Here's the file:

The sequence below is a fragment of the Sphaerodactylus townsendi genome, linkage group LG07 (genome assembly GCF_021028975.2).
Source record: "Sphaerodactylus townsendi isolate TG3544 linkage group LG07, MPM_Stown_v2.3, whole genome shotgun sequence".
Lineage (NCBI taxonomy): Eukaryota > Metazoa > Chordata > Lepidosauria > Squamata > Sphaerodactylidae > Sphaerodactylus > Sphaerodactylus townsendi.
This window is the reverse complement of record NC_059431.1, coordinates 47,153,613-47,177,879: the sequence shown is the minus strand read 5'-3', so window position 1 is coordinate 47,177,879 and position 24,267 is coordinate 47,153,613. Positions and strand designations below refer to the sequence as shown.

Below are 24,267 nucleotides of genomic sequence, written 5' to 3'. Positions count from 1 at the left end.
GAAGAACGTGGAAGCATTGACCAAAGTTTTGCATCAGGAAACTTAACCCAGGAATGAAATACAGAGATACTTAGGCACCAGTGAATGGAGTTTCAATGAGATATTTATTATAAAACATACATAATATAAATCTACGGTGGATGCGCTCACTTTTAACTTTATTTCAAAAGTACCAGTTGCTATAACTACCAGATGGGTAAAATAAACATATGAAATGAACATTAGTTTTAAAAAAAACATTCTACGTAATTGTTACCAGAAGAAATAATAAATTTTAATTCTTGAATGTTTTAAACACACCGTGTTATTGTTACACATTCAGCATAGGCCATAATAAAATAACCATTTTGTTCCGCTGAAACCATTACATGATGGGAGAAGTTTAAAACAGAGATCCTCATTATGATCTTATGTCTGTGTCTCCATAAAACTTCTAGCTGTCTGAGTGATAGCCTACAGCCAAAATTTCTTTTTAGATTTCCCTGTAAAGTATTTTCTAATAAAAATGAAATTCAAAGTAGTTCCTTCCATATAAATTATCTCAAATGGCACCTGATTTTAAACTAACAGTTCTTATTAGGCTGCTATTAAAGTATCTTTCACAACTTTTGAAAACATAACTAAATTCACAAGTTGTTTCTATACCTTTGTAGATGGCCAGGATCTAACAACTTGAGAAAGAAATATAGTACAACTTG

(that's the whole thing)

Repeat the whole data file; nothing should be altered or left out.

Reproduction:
The sequence below is a fragment of the Sphaerodactylus townsendi genome, linkage group LG07 (genome assembly GCF_021028975.2).
Source record: "Sphaerodactylus townsendi isolate TG3544 linkage group LG07, MPM_Stown_v2.3, whole genome shotgun sequence".
Lineage (NCBI taxonomy): Eukaryota > Metazoa > Chordata > Lepidosauria > Squamata > Sphaerodactylidae > Sphaerodactylus > Sphaerodactylus townsendi.
This window is the reverse complement of record NC_059431.1, coordinates 47,153,613-47,177,879: the sequence shown is the minus strand read 5'-3', so window position 1 is coordinate 47,177,879 and position 24,267 is coordinate 47,153,613. Positions and strand designations below refer to the sequence as shown.

Below are 24,267 nucleotides of genomic sequence, written 5' to 3'. Positions count from 1 at the left end.
GAAGAACGTGGAAGCATTGACCAAAGTTTTGCATCAGGAAACTTAACCCAGGAATGAAATACAGAGATACTTAGGCACCAGTGAATGGAGTTTCAATGAGATATTTATTATAAAACATACATAATATAAATCTACGGTGGATGCGCTCACTTTTAACTTTATTTCAAAAGTACCAGTTGCTATAACTACCAGATGGGTAAAATAAACATATGAAATGAACATTAGTTTTAAAAAAAACATTCTACGTAATTGTTACCAGAAGAAATAATAAATTTTAATTCTTGAATGTTTTAAACACACCGTGTTATTGTTACACATTCAGCATAGGCCATAATAAAATAACCATTTTGTTCCGCTGAAACCATTACATGATGGGAGAAGTTTAAAACAGAGATCCTCATTATGATCTTATGTCTGTGTCTCCATAAAACTTCTAGCTGTCTGAGTGATAGCCTACAGCCAAAATTTCTTTTTAGATTTCCCTGTAAAGTATTTTCTAATAAAAATGAAATTCAAAGTAGTTCCTTCCATATAAATTATCTCAAATGGCACCTGATTTTAAACTAACAGTTCTTATTAGGCTGCTATTAAAGTATCTTTCACAACTTTTGAAAACATAACTAAATTCACAAGTTGTTTCTATACCTTTGTAGATGGCCAGGATCTAACAACTTGAGAAAGAAATATAGTACAACTTG